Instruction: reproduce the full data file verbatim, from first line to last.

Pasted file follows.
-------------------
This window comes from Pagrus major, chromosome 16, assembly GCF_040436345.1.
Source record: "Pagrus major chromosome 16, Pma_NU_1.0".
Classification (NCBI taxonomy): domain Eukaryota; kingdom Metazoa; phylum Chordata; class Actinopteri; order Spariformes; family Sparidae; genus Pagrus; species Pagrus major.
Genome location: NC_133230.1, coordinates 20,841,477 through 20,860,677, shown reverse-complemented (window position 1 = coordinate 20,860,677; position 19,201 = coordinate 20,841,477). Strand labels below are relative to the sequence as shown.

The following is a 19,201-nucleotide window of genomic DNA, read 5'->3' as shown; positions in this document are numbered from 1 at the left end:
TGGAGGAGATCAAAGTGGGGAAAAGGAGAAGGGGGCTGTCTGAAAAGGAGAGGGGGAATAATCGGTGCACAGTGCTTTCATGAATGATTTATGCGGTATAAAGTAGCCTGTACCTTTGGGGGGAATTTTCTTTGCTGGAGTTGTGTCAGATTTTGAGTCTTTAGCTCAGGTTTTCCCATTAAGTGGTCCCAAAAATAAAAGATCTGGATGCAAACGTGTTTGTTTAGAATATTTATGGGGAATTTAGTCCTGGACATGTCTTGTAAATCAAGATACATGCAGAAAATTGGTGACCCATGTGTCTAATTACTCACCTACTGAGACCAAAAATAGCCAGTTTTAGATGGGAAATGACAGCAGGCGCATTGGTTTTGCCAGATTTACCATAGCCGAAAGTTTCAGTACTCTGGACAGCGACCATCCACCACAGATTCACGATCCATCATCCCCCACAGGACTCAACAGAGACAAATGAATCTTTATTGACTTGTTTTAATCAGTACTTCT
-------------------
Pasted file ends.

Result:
This window comes from Pagrus major, chromosome 16, assembly GCF_040436345.1.
Source record: "Pagrus major chromosome 16, Pma_NU_1.0".
Classification (NCBI taxonomy): domain Eukaryota; kingdom Metazoa; phylum Chordata; class Actinopteri; order Spariformes; family Sparidae; genus Pagrus; species Pagrus major.
Genome location: NC_133230.1, coordinates 20,841,477 through 20,860,677, shown reverse-complemented (window position 1 = coordinate 20,860,677; position 19,201 = coordinate 20,841,477). Strand labels below are relative to the sequence as shown.

The following is a 19,201-nucleotide window of genomic DNA, read 5'->3' as shown; positions in this document are numbered from 1 at the left end:
TGGAGGAGATCAAAGTGGGGAAAAGGAGAAGGGGGCTGTCTGAAAAGGAGAGGGGGAATAATCGGTGCACAGTGCTTTCATGAATGATTTATGCGGTATAAAGTAGCCTGTACCTTTGGGGGGAATTTTCTTTGCTGGAGTTGTGTCAGATTTTGAGTCTTTAGCTCAGGTTTTCCCATTAAGTGGTCCCAAAAATAAAAGATCTGGATGCAAACGTGTTTGTTTAGAATATTTATGGGGAATTTAGTCCTGGACATGTCTTGTAAATCAAGATACATGCAGAAAATTGGTGACCCATGTGTCTAATTACTCACCTACTGAGACCAAAAATAGCCAGTTTTAGATGGGAAATGACAGCAGGCGCATTGGTTTTGCCAGATTTACCATAGCCGAAAGTTTCAGTACTCTGGACAGCGACCATCCACCACAGATTCACGATCCATCATCCCCCACAGGACTCAACAGAGACAAATGAATCTTTATTGACTTGTTTTAATCAGTACTTCT